Why Human Security Matters

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Sea level rises pose a greater long term threat to Australia's coastline and major capital cities than a military attack by a foreign power. Citizens are more likely to experience a pandemic virus than a nuclear threat. Food shortages have already occurred as a result of flood or drought, and the tentacles of international trade in drugs, money laundering, and human trafficking already reach far into Australian communities. Why Human Security Matters argues that Australian external relations need to treat the "soft" issues of security as seriously as it treats the "hard" realities of military defense, but also the many complex situations in-between, whether it be civil war, political upheaval, terrorism, or piracy. Australia needs to do this first and foremost in our region, but also in relation to the unresolved regional and global security issues as we confront an increasingly uncertain and turbulent world. With contributions from leading thinkers in foreign policy and strategic studies, this is essential reading for anyone seeking a thoughtful and thoughtprovoking analysis of Australia's place in an age of transition.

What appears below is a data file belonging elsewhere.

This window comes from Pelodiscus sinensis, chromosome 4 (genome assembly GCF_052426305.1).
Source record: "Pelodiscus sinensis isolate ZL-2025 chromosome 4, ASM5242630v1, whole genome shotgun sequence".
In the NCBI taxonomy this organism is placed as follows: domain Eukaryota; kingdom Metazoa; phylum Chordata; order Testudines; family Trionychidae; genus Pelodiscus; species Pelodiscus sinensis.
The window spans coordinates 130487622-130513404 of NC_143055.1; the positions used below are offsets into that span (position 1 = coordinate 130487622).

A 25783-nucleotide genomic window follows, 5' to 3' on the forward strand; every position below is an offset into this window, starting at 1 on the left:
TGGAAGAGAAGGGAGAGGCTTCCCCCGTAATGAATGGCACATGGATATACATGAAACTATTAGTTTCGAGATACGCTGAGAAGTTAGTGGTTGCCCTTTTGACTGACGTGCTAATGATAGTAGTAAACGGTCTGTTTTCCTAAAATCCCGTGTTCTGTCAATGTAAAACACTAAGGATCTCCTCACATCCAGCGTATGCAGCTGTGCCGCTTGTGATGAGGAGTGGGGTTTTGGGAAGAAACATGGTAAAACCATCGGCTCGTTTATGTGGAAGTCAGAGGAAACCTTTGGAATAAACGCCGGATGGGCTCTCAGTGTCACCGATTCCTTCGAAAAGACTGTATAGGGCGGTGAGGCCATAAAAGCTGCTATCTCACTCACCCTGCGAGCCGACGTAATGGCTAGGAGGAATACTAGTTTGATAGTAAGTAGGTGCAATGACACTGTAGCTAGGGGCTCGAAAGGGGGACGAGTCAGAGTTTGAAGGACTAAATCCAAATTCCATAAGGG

Dennis Altman is professor of politics and director of the Institute for Human Security at La Trobe University. Joseph Camilleri is professor of international relations and director of the Centre for Dialogue, La Trobe University. Robyn Eckersley is professor of political science in the School of Social and Political Sciences at the University of Melbourne. Gerhard Hoffstadter is lecturer in anthropology in the School of Social Science at the University of Queensland. Previously he was a research fellow at the Institute for Human Security, La Trobe University.